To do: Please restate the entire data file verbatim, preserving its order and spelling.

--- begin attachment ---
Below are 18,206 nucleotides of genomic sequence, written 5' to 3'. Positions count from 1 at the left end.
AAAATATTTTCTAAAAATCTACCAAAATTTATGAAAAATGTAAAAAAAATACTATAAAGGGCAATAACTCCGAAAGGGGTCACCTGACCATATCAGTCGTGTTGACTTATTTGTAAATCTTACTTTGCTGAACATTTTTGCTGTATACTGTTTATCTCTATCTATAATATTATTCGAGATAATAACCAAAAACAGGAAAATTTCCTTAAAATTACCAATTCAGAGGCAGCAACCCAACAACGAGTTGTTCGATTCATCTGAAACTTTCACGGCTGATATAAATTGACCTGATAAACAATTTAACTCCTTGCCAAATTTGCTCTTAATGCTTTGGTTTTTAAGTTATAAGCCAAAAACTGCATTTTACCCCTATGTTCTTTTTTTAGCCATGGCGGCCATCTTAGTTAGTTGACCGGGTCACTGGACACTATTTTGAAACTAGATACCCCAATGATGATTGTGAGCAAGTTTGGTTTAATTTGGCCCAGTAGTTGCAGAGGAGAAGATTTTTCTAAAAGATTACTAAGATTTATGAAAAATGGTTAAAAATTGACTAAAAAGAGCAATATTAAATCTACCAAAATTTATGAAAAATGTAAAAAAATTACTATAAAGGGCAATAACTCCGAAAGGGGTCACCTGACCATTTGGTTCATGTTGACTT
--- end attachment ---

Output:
Below are 18,206 nucleotides of genomic sequence, written 5' to 3'. Positions count from 1 at the left end.
AAAATATTTTCTAAAAATCTACCAAAATTTATGAAAAATGTAAAAAAAATACTATAAAGGGCAATAACTCCGAAAGGGGTCACCTGACCATATCAGTCGTGTTGACTTATTTGTAAATCTTACTTTGCTGAACATTTTTGCTGTATACTGTTTATCTCTATCTATAATATTATTCGAGATAATAACCAAAAACAGGAAAATTTCCTTAAAATTACCAATTCAGAGGCAGCAACCCAACAACGAGTTGTTCGATTCATCTGAAACTTTCACGGCTGATATAAATTGACCTGATAAACAATTTAACTCCTTGCCAAATTTGCTCTTAATGCTTTGGTTTTTAAGTTATAAGCCAAAAACTGCATTTTACCCCTATGTTCTTTTTTTAGCCATGGCGGCCATCTTAGTTAGTTGACCGGGTCACTGGACACTATTTTGAAACTAGATACCCCAATGATGATTGTGAGCAAGTTTGGTTTAATTTGGCCCAGTAGTTGCAGAGGAGAAGATTTTTCTAAAAGATTACTAAGATTTATGAAAAATGGTTAAAAATTGACTAAAAAGAGCAATATTAAATCTACCAAAATTTATGAAAAATGTAAAAAAATTACTATAAAGGGCAATAACTCCGAAAGGGGTCACCTGACCATTTGGTTCATGTTGACTT